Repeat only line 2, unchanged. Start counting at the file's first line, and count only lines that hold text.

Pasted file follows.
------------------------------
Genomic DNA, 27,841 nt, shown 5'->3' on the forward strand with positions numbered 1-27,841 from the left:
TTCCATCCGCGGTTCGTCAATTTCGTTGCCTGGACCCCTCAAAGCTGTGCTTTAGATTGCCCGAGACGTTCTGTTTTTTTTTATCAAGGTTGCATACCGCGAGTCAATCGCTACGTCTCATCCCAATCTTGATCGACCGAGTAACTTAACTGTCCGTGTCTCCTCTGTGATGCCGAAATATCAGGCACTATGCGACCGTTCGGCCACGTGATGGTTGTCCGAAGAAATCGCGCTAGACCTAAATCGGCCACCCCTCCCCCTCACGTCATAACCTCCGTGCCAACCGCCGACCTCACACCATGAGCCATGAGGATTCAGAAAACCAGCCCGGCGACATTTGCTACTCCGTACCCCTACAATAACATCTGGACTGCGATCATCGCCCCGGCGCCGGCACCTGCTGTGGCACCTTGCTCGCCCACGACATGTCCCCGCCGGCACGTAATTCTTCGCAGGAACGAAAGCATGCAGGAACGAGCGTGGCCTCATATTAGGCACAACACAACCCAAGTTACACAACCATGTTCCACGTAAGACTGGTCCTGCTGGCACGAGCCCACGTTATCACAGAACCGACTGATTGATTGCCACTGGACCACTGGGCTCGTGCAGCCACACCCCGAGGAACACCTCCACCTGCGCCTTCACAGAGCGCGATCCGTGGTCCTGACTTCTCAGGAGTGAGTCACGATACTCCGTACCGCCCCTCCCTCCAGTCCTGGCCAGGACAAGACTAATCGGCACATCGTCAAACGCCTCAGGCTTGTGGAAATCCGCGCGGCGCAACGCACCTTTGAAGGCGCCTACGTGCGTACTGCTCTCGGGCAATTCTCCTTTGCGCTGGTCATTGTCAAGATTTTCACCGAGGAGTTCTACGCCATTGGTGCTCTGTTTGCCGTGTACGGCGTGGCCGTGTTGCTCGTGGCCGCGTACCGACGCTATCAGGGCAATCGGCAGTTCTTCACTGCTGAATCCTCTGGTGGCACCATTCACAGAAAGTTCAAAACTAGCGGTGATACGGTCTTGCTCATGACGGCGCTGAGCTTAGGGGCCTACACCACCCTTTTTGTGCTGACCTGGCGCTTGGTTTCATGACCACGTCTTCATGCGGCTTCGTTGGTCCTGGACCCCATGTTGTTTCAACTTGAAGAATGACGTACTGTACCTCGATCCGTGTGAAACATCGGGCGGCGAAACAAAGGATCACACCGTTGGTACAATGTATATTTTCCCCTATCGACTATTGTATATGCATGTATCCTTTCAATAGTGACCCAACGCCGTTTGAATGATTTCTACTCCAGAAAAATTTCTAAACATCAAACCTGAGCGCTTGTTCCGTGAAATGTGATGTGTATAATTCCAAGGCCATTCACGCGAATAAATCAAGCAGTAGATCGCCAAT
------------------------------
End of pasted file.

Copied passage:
TTCCATCCGCGGTTCGTCAATTTCGTTGCCTGGACCCCTCAAAGCTGTGCTTTAGATTGCCCGAGACGTTCTGTTTTTTTTTATCAAGGTTGCATACCGCGAGTCAATCGCTACGTCTCATCCCAATCTTGATCGACCGAGTAACTTAACTGTCCGTGTCTCCTCTGTGATGCCGAAATATCAGGCACTATGCGACCGTTCGGCCACGTGATGGTTGTCCGAAGAAATCGCGCTAGACCTAAATCGGCCACCCCTCCCCCTCACGTCATAACCTCCGTGCCAACCGCCGACCTCACACCATGAGCCATGAGGATTCAGAAAACCAGCCCGGCGACATTTGCTACTCCGTACCCCTACAATAACATCTGGACTGCGATCATCGCCCCGGCGCCGGCACCTGCTGTGGCACCTTGCTCGCCCACGACATGTCCCCGCCGGCACGTAATTCTTCGCAGGAACGAAAGCATGCAGGAACGAGCGTGGCCTCATATTAGGCACAACACAACCCAAGTTACACAACCATGTTCCACGTAAGACTGGTCCTGCTGGCACGAGCCCACGTTATCACAGAACCGACTGATTGATTGCCACTGGACCACTGGGCTCGTGCAGCCACACCCCGAGGAACACCTCCACCTGCGCCTTCACAGAGCGCGATCCGTGGTCCTGACTTCTCAGGAGTGAGTCACGATACTCCGTACCGCCCCTCCCTCCAGTCCTGGCCAGGACAAGACTAATCGGCACATCGTCAAACGCCTCAGGCTTGTGGAAATCCGCGCGGCGCAACGCACCTTTGAAGGCGCCTACGTGCGTACTGCTCTCGGGCAATTCTCCTTTGCGCTGGTCATTGTCAAGATTTTCACCGAGGAGTTCTACGCCATTGGTGCTCTGTTTGCCGTGTACGGCGTGGCCGTGTTGCTCGTGGCCGCGTACCGACGCTATCAGGGCAATCGGCAGTTCTTCACTGCTGAATCCTCTGGTGGCACCATTCACAGAAAGTTCAAAACTAGCGGTGATACGGTCTTGCTCATGACGGCGCTGAGCTTAGGGGCCTACACCACCCTTTTTGTGCTGACCTGGCGCTTGGTTTCATGACCACGTCTTCATGCGGCTTCGTTGGTCCTGGACCCCATGTTGTTTCAACTTGAAGAATGACGTACTGTACCTCGATCCGTGTGAAACATCGGGCGGCGAAACAAAGGATCACACCGTTGGTACAATGTATATTTTCCCCTATCGACTATTGTATATGCATGTATCCTTTCAATAGTGACCCAACGCCGTTTGAATGATTTCTACTCCAGAAAAATTTCTAAACATCAAACCTGAGCGCTTGTTCCGTGAAATGTGATGTGTATAATTCCAAGGCCATTCACGCGAATAAATCAAGCAGTAGATCGCCAAT